But who knows? Maybe Clinton will step down tomorrow, and I’ll eat my words.

Psych! That’s never gonna happen.

Bennetts says Couric is “one of the toughest interviewers in television.”

At CBS, Couric was the $60 million talent, but the suits who run the network were the geniuses who decided that one of the toughest interviewers in television should be reduced to a nauseating female caricature whose main contribution to her new role was girlish fatuousness, despite the excruciatingly obvious fact that the primary job requirement was gravitas.

Dude. Did you see this interview with Clinton — the one where she asked, “Someone told me your nickname in school was Miss Frigidaire. Is that true?” Yeah. Whew! Tough as nails.

Bennetts says Couric was girly and leggy at the behest of the CBS guys writing her paycheck.

Dude. Because she was never, ever girly or leggy before joining CBS.

Bennetts talks about Manolo Blahnik shoes, an essential element of the Victim Uniform of American Female Failure.

Dude. Does a celebrity writer get a pair of Manolo Blahniks in the mail every time she mentions them?

When the ousted Dan Rather complained that his former broadcast had been “dumbed down and tarted up,” he wasn’t wrong, but nobody ever instructed him to insert cutesy comments about his kids between devastating news segments on the Iraq War, let alone to flash his shapely legs and a titillating glimpse of thigh for the cameras. America remains blessedly unfamiliar with the sight of Rather’s hairy pins — one shudders to think what they’d look like in Manolo Blahniks — but Couric’s denuded gams were accorded such prominence that the male honchos masterminding her show seemed to believe that sexy legs in stilettoes were all that viewers cared about.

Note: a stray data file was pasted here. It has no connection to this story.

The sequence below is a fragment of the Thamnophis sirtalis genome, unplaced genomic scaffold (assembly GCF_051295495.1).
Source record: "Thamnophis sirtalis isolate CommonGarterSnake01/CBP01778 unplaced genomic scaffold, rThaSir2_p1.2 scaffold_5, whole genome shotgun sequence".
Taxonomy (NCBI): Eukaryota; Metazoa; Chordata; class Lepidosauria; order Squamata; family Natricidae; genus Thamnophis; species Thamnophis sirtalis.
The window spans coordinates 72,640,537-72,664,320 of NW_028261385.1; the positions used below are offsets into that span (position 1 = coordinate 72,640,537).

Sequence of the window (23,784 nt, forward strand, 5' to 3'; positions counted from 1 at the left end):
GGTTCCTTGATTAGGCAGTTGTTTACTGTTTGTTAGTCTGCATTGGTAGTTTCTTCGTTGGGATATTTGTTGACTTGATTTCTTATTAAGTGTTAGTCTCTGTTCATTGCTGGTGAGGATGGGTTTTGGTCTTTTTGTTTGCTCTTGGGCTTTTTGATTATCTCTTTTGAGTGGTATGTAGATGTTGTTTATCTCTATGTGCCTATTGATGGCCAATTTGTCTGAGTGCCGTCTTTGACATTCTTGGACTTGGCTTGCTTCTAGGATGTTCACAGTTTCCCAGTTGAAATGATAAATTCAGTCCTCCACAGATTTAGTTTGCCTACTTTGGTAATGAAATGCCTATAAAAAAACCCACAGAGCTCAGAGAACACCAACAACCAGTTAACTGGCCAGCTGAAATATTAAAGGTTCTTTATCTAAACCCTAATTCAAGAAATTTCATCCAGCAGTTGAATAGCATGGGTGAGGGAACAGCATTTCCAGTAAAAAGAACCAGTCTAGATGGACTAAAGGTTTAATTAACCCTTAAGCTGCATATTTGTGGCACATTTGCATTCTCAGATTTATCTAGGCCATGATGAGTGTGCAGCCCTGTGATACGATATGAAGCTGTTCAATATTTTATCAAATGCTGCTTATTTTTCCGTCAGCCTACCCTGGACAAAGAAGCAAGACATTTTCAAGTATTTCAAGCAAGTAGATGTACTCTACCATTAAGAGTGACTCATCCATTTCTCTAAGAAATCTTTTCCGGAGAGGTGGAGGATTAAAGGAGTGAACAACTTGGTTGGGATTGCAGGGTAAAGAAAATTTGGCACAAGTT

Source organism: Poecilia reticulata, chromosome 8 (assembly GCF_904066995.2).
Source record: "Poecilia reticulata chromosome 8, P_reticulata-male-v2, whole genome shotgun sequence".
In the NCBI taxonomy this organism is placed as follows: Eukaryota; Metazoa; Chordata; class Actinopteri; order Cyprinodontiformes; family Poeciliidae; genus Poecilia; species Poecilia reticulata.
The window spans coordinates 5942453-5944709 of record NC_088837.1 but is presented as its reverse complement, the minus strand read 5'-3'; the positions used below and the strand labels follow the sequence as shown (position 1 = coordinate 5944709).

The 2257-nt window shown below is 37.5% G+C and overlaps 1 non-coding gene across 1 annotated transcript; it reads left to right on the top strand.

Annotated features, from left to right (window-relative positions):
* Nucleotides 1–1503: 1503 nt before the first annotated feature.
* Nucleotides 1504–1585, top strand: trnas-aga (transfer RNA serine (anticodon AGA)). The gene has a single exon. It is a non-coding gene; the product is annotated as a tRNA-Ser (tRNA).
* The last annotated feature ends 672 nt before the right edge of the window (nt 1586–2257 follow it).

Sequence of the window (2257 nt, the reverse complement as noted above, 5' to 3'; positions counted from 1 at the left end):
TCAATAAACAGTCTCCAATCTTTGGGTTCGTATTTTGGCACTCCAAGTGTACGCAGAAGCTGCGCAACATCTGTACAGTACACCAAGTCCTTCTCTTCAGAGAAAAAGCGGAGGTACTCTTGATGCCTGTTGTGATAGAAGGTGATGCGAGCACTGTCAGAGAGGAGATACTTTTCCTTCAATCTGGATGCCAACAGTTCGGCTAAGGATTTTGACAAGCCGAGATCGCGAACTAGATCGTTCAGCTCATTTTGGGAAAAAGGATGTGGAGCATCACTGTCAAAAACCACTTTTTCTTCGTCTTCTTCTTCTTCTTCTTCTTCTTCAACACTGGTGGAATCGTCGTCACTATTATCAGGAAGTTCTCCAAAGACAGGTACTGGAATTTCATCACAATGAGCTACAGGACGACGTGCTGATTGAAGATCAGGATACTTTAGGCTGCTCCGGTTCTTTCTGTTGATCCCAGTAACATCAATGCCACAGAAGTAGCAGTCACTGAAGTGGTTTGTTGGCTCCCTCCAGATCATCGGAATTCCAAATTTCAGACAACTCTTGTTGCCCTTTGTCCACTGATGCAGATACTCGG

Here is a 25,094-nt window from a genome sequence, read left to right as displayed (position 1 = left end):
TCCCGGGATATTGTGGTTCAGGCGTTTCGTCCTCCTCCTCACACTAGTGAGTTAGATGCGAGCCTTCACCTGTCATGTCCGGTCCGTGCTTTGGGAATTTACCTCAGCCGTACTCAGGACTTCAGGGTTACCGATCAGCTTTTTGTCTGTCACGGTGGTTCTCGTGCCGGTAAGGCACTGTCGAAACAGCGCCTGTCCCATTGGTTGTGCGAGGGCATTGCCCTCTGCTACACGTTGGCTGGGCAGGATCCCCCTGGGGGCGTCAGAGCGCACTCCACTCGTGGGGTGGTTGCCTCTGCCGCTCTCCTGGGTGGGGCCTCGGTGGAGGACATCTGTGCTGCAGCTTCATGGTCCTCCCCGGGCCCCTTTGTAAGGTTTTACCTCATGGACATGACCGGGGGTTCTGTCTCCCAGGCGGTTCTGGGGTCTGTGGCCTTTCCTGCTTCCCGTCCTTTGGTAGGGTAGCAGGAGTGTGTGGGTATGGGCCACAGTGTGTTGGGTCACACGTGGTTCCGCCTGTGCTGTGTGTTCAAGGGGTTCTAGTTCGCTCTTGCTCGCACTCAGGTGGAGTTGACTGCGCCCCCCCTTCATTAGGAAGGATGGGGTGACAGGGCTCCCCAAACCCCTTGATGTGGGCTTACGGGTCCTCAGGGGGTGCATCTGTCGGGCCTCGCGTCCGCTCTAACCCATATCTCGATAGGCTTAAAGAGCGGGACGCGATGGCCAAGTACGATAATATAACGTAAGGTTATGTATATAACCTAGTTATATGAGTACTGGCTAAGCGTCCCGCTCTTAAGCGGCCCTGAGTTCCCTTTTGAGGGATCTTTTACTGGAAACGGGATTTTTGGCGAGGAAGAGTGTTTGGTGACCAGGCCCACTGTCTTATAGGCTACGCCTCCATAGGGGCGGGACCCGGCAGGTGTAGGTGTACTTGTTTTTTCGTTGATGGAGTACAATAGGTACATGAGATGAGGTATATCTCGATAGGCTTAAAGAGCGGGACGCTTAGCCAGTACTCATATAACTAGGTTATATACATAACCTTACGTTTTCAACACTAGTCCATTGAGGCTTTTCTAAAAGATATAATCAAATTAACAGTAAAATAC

Dude. Because Dan Rather‘s opinion still counts. And Rush Limbaugh‘s. And Nora Ephron‘s.

Bennetts says Clinton and Couric are “two of America’s most prominent women.”

Dude. I guess that’s all there is. The rest? Posers. Not prominent at all. You know … like these.

Dude. Victims. Or … maybe they have better male advisers, eh?

And if blaming the patriarchy doesn’t work, Bennetts pulls out the “who’s the worst victim” card.

Lest anyone forget the proper role of women, there were helpful reminders from morons like the heckler shouting “Iron my shirts!” during a Clinton campaign appearance. No white males have yet been recorded yelling “Shine my shoes!” at an Obama event, but of course racism is offensive, whereas we’re supposed to laugh off even the most virulent sexism.

Dude. Because that’s how to eradicate sexism — by saying it’s worse than the racism a black presidential candidate (and an entire population of Americans) deals with every day. Because, you know, sexism can’t stand as an issue on its own. It has to climb on the back of racism to be seen and heard.

With friends like these, famous women scarcely need enemies. But there are more than enough of both to get the job done. And so the glass ceiling cracks a couple more well-coiffed heads, as effortlessly as if they were eggs.